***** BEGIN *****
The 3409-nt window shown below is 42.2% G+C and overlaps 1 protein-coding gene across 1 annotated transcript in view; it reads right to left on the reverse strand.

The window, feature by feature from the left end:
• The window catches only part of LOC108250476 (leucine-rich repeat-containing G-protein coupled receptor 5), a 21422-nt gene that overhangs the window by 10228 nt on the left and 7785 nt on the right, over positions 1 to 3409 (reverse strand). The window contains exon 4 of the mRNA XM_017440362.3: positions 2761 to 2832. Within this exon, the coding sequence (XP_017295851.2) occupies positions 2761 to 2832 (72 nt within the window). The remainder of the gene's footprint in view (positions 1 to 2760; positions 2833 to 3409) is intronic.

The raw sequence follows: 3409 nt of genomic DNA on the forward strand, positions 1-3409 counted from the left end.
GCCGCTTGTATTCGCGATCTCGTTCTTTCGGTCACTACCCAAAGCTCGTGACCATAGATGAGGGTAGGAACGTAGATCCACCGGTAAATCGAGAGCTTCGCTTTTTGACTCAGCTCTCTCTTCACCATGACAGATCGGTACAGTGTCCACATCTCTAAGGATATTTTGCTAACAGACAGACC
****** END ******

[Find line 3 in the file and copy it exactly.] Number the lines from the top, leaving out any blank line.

• The window catches only part of LOC108250476 (leucine-rich repeat-containing G-protein coupled receptor 5), a 21422-nt gene that overhangs the window by 10228 nt on the left and 7785 nt on the right, over positions 1 to 3409 (reverse strand). The window contains exon 4 of the mRNA XM_017440362.3: positions 2761 to 2832. Within this exon, the coding sequence (XP_017295851.2) occupies positions 2761 to 2832 (72 nt within the window). The remainder of the gene's footprint in view (positions 1 to 2760; positions 2833 to 3409) is intronic.